Revathi Ramachandran, revathi@waba.org.my
 
 
 
Posted by article: World Alliance for Breastfeeding Action
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FDA on Marijuana, THC, CBD-Breastfeeding and Pregnancy

November 14, 2019



New Alert from the FDA on Marijuana, THC, CBD

Now that the sale and use of marijuana is legal in many states for medical use and in some states for recreational use, do you discuss the use of cannabis and cannabis-derived products with your pregnant and breastfeeding patients? These products have become much more common in recent years and many new parents are confused as to whether they are safe to use.

In response to a flood of new cannabis-containing products on the market, the Federal Drug Administration (FDA) recently released a statement strongly advising against the use of cannabidiol (CBD), tetrahydrocannabidiol (THC) and marijuana in any form during pregnancy or while lactating. There are many unanswered questions as to exactly how these substances affect the developing fetus, breastfeeding infants and even mothers’ milk supplies.

People are often confused by all the terms used to describe additives, supplements and oils. Cannabis is a plant that contains over eighty biologically active chemical compounds. THC and CBD are the two most commonly known compounds. Marijuana is one type of cannabis plant which contains varying amounts of THC, the compound that causes a person to feel "high." Hemp is another type of cannabis plant which contains very low amounts of THC. CBD, a compound which does not produce a "high," can be derived from either marijuana or hemp. The FDA says there may be serious risks to pregnant or breastfeeding mothers using cannabis products, including those containing CBD.

Research suggests that there are potential negative effects from using marijuana and THC-containing products. The U.S. Surgeon General recently cautioned that THC can enter the fetal brain through a mother’s bloodstream and may increase the risk of low birth weight. https://www.hhs.gov/surgeongeneral/reports-and-publications/addiction-and-substance-misuse/advisory-on-marijuana-use-and-developing-brain/index.html.

Premature birth and potential stillbirth may also be linked to marijuana use. Breast milk can contain THC for up to six days after use and may affect the baby’s brain development resulting in hyperactivity, poor cognitive function and other long-term effects.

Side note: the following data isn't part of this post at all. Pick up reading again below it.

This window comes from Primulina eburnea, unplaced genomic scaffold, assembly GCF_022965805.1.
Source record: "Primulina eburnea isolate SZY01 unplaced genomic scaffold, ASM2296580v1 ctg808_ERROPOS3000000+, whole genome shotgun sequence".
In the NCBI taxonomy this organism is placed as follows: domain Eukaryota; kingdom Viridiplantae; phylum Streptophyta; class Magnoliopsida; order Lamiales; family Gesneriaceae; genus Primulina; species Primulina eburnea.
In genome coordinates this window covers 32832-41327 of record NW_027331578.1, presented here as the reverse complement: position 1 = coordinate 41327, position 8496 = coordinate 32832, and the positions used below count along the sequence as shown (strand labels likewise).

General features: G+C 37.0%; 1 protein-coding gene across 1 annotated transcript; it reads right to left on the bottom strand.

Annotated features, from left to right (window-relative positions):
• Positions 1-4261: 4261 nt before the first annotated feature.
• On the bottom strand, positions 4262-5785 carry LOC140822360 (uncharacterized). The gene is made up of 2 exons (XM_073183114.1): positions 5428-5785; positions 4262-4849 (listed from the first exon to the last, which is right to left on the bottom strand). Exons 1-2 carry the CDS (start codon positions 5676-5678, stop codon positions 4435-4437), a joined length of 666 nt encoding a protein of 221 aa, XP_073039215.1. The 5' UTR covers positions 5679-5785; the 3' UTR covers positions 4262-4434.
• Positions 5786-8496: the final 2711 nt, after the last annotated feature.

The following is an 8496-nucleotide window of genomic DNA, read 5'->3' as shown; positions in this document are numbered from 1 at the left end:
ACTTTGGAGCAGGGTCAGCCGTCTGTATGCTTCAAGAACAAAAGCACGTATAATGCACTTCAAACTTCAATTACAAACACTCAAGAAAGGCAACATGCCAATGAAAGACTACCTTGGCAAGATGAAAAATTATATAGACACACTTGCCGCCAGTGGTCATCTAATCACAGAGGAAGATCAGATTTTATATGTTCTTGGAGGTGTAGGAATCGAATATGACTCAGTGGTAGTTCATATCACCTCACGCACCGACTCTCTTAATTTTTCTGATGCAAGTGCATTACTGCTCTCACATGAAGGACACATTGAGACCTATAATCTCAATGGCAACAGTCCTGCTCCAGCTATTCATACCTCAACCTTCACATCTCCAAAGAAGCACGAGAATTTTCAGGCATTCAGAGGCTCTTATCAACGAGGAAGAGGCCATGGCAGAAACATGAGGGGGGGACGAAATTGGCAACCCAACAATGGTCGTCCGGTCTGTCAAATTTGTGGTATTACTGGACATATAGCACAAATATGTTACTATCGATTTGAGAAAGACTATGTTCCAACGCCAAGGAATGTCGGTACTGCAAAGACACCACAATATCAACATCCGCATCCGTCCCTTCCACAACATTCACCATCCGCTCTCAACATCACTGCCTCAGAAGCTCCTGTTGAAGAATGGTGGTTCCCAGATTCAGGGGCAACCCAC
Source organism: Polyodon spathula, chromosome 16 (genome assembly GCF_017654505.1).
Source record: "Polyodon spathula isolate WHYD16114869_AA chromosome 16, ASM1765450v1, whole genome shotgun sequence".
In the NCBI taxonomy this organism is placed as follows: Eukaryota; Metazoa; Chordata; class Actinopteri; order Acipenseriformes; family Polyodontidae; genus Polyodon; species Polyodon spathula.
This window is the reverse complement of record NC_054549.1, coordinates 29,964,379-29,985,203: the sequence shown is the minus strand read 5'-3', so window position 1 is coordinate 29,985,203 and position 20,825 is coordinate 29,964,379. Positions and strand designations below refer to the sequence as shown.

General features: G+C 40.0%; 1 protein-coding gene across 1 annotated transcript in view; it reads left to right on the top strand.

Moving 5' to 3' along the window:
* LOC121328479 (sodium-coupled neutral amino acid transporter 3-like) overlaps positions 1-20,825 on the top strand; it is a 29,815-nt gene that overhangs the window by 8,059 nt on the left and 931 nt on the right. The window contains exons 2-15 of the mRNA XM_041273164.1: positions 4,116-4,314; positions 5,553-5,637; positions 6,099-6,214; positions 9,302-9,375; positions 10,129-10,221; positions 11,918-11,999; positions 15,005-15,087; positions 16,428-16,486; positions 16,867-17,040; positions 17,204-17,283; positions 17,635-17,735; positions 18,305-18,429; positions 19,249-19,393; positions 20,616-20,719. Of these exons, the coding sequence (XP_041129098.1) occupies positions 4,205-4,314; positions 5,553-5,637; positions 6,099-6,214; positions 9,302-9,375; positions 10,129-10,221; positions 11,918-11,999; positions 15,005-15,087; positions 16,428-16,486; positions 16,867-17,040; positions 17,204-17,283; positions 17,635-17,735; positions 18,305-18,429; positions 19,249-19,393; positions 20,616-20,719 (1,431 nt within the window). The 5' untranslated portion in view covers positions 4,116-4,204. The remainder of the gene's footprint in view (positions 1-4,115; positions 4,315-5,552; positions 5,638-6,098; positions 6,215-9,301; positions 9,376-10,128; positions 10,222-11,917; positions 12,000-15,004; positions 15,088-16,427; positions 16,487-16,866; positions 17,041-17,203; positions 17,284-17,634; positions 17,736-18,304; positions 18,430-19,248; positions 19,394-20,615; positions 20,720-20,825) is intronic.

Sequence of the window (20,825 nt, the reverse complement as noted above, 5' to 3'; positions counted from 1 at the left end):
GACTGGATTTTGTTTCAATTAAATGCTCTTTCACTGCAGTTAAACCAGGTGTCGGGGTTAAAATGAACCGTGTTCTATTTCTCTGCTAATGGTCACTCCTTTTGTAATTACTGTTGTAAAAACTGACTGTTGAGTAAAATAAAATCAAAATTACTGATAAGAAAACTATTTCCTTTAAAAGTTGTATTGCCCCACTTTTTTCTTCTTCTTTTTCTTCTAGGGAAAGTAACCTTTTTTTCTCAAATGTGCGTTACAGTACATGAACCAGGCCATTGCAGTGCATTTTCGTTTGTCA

There is not a large body of research on the effects of CBD in pregnancy and while breastfeeding, but the FDA is continuing to look at the research and collect data. High doses of CBD in animal models has shown an adverse effect on the reproductive systems of developing male fetuses. There is also potential for contamination from other substances and concern about side effects, drug interactions and long-term use.

Discussions about marijuana, THC, and CBD use are important when interacting with preconceptual or pregnant patients and new parents. Not only should they make informed decisions regarding the use of cannabis-containing products, they need to be aware of state regulations regarding their use.

Some things to consider and discuss include:

• THC enters breast milk and has the potential to affect the baby.
THC is stored in body fat and remains in the body for a long time. Babies have a high percentage of brain and body fat.
The American Academy of Pediatrics states that marijuana should not be used while breastfeeding.
Not much is known about the amount of THC in breast milk, the length of time it remains in the breast milk, and the effects on the infant.
Since THC is stored in fat and stays in the body a long time, it’s not known how long a mother would need to "pump and dump" to wait for THC to be eliminated from breast milk.
Marijuana is legal in some states in the U.S., but this doesn’t mean it is safe for pregnant moms or babies. Some hospitals test babies after birth for drugs and may notify child protective services if they test positive.

For more information, check out the resources below.

Resources:

1. https://www.fda.gov/consumers/consumer-updates/what-you-should-know-about-using-cannabis-including-cbd-when-pregnant-or-breastfeeding

2. https://www.cdc.gov/breastfeeding/breastfeeding-special-circumstances/vaccinations-medications-drugs/marijuana.html

3. https://www.colorado.gov/pacific/sites/default/files/MJ_RMEP_Factsheet-Pregnancy-Breastfeeding.pdf

Article Information collected from: Human Milk Insights, Medela, November 2019

Heather Knott, RN-IBCLC